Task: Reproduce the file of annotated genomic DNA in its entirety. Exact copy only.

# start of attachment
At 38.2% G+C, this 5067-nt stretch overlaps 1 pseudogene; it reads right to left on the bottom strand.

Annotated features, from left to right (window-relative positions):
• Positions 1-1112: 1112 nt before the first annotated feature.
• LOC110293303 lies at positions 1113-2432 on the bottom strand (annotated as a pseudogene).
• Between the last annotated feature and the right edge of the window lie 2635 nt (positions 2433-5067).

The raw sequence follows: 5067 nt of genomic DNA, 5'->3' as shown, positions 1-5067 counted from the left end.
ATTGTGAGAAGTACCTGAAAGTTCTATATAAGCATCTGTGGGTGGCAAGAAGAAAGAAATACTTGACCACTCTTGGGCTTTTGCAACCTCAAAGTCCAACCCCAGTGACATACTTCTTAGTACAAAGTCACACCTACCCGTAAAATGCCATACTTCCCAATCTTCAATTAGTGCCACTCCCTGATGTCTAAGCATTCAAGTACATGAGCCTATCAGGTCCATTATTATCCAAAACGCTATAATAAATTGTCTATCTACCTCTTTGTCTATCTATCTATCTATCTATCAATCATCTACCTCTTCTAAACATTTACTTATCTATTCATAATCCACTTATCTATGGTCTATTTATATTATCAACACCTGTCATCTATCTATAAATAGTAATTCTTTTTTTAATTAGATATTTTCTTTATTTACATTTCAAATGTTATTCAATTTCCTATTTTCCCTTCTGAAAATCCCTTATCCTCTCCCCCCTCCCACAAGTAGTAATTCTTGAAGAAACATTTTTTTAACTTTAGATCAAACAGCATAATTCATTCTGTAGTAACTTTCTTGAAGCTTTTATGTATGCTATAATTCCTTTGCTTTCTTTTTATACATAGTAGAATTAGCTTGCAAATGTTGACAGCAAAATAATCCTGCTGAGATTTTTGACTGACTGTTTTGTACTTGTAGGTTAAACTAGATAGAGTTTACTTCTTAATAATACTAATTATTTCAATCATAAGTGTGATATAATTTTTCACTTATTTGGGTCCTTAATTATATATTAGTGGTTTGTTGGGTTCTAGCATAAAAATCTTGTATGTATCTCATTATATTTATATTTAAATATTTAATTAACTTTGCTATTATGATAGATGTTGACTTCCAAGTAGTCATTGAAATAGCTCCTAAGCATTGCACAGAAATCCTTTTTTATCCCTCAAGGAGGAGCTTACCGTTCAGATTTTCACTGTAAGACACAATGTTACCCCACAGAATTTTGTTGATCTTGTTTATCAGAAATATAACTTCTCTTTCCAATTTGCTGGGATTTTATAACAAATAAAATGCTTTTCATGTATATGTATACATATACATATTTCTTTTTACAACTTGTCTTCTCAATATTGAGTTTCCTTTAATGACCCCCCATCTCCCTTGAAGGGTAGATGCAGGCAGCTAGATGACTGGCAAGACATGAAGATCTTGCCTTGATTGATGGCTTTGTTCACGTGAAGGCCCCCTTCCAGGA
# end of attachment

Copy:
At 38.2% G+C, this 5067-nt stretch overlaps 1 pseudogene; it reads right to left on the bottom strand.

Annotated features, from left to right (window-relative positions):
• Positions 1-1112: 1112 nt before the first annotated feature.
• LOC110293303 lies at positions 1113-2432 on the bottom strand (annotated as a pseudogene).
• Between the last annotated feature and the right edge of the window lie 2635 nt (positions 2433-5067).

The raw sequence follows: 5067 nt of genomic DNA, 5'->3' as shown, positions 1-5067 counted from the left end.
ATTGTGAGAAGTACCTGAAAGTTCTATATAAGCATCTGTGGGTGGCAAGAAGAAAGAAATACTTGACCACTCTTGGGCTTTTGCAACCTCAAAGTCCAACCCCAGTGACATACTTCTTAGTACAAAGTCACACCTACCCGTAAAATGCCATACTTCCCAATCTTCAATTAGTGCCACTCCCTGATGTCTAAGCATTCAAGTACATGAGCCTATCAGGTCCATTATTATCCAAAACGCTATAATAAATTGTCTATCTACCTCTTTGTCTATCTATCTATCTATCTATCAATCATCTACCTCTTCTAAACATTTACTTATCTATTCATAATCCACTTATCTATGGTCTATTTATATTATCAACACCTGTCATCTATCTATAAATAGTAATTCTTTTTTTAATTAGATATTTTCTTTATTTACATTTCAAATGTTATTCAATTTCCTATTTTCCCTTCTGAAAATCCCTTATCCTCTCCCCCCTCCCACAAGTAGTAATTCTTGAAGAAACATTTTTTTAACTTTAGATCAAACAGCATAATTCATTCTGTAGTAACTTTCTTGAAGCTTTTATGTATGCTATAATTCCTTTGCTTTCTTTTTATACATAGTAGAATTAGCTTGCAAATGTTGACAGCAAAATAATCCTGCTGAGATTTTTGACTGACTGTTTTGTACTTGTAGGTTAAACTAGATAGAGTTTACTTCTTAATAATACTAATTATTTCAATCATAAGTGTGATATAATTTTTCACTTATTTGGGTCCTTAATTATATATTAGTGGTTTGTTGGGTTCTAGCATAAAAATCTTGTATGTATCTCATTATATTTATATTTAAATATTTAATTAACTTTGCTATTATGATAGATGTTGACTTCCAAGTAGTCATTGAAATAGCTCCTAAGCATTGCACAGAAATCCTTTTTTATCCCTCAAGGAGGAGCTTACCGTTCAGATTTTCACTGTAAGACACAATGTTACCCCACAGAATTTTGTTGATCTTGTTTATCAGAAATATAACTTCTCTTTCCAATTTGCTGGGATTTTATAACAAATAAAATGCTTTTCATGTATATGTATACATATACATATTTCTTTTTACAACTTGTCTTCTCAATATTGAGTTTCCTTTAATGACCCCCCATCTCCCTTGAAGGGTAGATGCAGGCAGCTAGATGACTGGCAAGACATGAAGATCTTGCCTTGATTGATGGCTTTGTTCACGTGAAGGCCCCCTTCCAGGA